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COMMONWEALTH PENNSYLVANIA v. JAMES MICHAEL SHADE (09/27/76)

SUPERIOR COURT OF PENNSYLVANIA


decided: September 27, 1976.

COMMONWEALTH OF PENNSYLVANIA, APPELLANT,
v.
JAMES MICHAEL SHADE

Appeal from the Order of the Court of Common Pleas of Crawford County, Criminal Division, at No. 475 of 1975. No. 320 April Term, 1976.

COUNSEL

Ballard F. Smith, Jr., Asst. Dist. Atty., Meadville, for appellant.

Stephen Toole, Meadville, for appellee.

Watkins, President Judge, and Jacobs, Hoffman, Cercone, Price, Van der Voort and Spaeth, JJ. Spaeth, J., files a concurring opinion, in which Price, J., joins, as well as in the majority opinion.

Author: Hoffman

[ 242 Pa. Super. Page 116]

The Commonwealth contends that the court erred in dismissing an indictment charging appellant with statutory rape*fn1 and corruption of a minor*fn2 even though the

[ 242 Pa. Super. Page 117]

    complaint was filed beyond the period allowed by § 3105 of the Crimes Code.*fn3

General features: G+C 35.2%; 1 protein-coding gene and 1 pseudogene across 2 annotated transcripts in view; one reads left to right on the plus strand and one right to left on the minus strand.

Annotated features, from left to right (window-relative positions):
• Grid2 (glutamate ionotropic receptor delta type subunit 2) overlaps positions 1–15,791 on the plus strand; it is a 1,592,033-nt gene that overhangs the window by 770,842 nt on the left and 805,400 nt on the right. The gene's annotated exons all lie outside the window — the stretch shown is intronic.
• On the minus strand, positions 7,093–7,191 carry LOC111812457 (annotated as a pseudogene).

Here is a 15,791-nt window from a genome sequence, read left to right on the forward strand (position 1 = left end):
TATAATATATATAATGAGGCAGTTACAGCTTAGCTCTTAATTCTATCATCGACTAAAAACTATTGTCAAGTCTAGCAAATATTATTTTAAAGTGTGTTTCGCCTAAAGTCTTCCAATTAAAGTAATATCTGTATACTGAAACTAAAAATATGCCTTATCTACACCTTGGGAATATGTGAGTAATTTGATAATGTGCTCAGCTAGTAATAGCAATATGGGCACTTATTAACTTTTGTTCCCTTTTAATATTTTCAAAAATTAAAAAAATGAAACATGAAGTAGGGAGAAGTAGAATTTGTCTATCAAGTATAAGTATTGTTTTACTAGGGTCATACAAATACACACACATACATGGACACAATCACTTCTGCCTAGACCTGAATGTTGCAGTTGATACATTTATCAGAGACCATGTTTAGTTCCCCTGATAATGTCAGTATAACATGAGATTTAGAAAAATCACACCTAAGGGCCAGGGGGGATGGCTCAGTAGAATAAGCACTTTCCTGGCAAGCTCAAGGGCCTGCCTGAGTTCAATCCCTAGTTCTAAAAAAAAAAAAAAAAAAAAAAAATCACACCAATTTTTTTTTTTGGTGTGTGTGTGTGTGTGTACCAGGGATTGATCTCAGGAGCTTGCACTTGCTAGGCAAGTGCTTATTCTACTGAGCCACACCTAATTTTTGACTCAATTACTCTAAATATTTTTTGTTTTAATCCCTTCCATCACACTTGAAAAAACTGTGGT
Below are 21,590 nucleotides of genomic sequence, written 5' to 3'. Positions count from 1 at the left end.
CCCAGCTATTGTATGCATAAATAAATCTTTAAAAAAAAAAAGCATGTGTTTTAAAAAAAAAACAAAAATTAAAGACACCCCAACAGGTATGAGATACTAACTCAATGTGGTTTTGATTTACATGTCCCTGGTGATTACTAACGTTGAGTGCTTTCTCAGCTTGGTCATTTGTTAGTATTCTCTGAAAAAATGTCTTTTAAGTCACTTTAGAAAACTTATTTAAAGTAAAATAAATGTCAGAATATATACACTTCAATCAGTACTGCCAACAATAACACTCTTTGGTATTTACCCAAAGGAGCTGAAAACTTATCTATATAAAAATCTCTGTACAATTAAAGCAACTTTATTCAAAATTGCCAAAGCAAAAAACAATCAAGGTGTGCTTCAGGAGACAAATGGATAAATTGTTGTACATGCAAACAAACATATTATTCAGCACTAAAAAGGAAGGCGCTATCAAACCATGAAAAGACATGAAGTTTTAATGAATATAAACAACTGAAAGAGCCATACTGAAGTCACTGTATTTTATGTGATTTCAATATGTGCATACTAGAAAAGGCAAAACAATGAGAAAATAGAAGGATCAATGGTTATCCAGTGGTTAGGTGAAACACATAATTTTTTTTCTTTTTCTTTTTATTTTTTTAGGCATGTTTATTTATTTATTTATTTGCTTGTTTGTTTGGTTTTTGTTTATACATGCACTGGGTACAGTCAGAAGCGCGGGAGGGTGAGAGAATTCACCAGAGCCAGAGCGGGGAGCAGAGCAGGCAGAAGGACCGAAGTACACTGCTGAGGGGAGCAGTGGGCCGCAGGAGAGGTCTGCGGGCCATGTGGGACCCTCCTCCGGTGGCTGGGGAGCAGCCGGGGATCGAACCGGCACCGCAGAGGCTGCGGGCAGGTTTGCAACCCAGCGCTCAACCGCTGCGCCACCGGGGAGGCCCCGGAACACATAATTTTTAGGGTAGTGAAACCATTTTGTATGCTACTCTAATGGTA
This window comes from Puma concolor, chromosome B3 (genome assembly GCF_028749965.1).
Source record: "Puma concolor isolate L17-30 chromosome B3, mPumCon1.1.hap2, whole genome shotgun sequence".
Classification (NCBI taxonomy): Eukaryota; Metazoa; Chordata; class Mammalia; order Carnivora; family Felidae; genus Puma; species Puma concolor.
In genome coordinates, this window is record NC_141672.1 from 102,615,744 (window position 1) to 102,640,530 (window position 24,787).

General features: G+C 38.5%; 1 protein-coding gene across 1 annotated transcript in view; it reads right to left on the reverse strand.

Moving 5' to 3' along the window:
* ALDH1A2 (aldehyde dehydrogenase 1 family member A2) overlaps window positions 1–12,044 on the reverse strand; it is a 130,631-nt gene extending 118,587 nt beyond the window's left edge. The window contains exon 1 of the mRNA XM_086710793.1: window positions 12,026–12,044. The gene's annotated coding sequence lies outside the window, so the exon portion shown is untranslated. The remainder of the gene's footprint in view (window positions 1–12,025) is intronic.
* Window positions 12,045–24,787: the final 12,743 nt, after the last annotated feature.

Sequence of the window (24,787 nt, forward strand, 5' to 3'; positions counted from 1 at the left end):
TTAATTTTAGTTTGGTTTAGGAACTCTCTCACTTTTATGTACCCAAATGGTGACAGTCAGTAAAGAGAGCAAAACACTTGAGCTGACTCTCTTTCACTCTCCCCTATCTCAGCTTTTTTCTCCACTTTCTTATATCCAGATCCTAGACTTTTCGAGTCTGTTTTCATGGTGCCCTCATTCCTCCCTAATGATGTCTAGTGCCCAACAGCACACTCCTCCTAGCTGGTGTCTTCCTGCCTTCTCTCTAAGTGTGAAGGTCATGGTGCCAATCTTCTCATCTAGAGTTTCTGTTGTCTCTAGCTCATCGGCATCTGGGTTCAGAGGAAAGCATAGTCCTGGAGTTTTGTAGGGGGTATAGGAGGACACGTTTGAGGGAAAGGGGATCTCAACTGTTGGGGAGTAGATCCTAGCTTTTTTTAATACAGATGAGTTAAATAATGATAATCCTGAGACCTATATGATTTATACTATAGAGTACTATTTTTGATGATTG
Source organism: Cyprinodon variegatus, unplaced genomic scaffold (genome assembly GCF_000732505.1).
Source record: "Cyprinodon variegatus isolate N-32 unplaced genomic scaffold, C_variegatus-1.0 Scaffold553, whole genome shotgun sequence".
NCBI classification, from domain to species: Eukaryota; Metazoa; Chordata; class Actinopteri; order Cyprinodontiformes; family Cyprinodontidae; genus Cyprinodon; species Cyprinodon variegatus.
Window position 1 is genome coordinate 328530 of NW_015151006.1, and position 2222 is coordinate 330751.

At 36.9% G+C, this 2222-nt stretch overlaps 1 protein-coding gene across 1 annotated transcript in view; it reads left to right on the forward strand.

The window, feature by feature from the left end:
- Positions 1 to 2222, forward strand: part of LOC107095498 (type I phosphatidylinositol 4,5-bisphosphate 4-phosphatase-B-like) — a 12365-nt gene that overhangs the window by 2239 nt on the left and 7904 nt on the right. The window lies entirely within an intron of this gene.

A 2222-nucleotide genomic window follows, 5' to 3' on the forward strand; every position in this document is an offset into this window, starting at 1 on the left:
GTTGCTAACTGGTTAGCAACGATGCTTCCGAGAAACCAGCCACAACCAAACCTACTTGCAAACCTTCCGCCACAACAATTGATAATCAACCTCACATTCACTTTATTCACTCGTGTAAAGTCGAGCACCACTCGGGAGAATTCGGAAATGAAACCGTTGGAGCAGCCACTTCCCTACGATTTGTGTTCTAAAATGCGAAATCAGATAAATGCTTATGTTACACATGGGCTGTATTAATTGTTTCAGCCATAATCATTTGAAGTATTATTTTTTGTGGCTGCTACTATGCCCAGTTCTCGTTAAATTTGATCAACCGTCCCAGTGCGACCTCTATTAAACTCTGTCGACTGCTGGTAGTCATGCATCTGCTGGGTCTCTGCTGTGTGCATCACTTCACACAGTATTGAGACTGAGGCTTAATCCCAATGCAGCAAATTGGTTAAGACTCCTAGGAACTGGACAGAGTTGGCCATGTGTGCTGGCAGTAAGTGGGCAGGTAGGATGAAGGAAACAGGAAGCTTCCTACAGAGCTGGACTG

The unfortunate facts of the instant case are set out in the able opinion by President Judge Thomas of the Court of Common Pleas of Crawford County: "[The victim] is the stepdaughter of [appellee] and if her testimony is believed, she had sexual relations with her stepfather at a motel on March 12, 1974, at a time when she was fifteen years of age. After the night in question, she attended school only a half day, left school and went to a girl friend's house and related to girl friend and girl friend's mother what had happened. The family minister was called and [the victim] related the accusation to the minister. The minister called the Defendant's wife, (natural mother of [the victim]) and related in general terms [the victim's] accusations. [The mother] asked the minister to inquire of [the victim] if she had sexual relations with her husband. [The victim] answered in the affirmative and the minister conveyed this answer to [her mother]. [The victim] requested she be allowed to go to Lancaster, Pennsylvania, to live with an aunt and uncle and [the victim's mother] approved the request since she was 'having trouble with her anyway.' [The victim] was transported to Lancaster by the minister and sometime later related what happened to aunt and uncle. Uncle went to see an attorney but nothing further was done. About six to eight weeks after she arrived in Lancaster, [the victim] wrote a letter to her mother spelling out the details of what had happened and expressing a belief that the same fate might befall her younger sister . . . who still remained in the household. [The victim's mother] then called [the victim] and told her she was crazy and that she didn't believe her. Both mother and daughter admit that at the time the event happened 'they were not getting along.'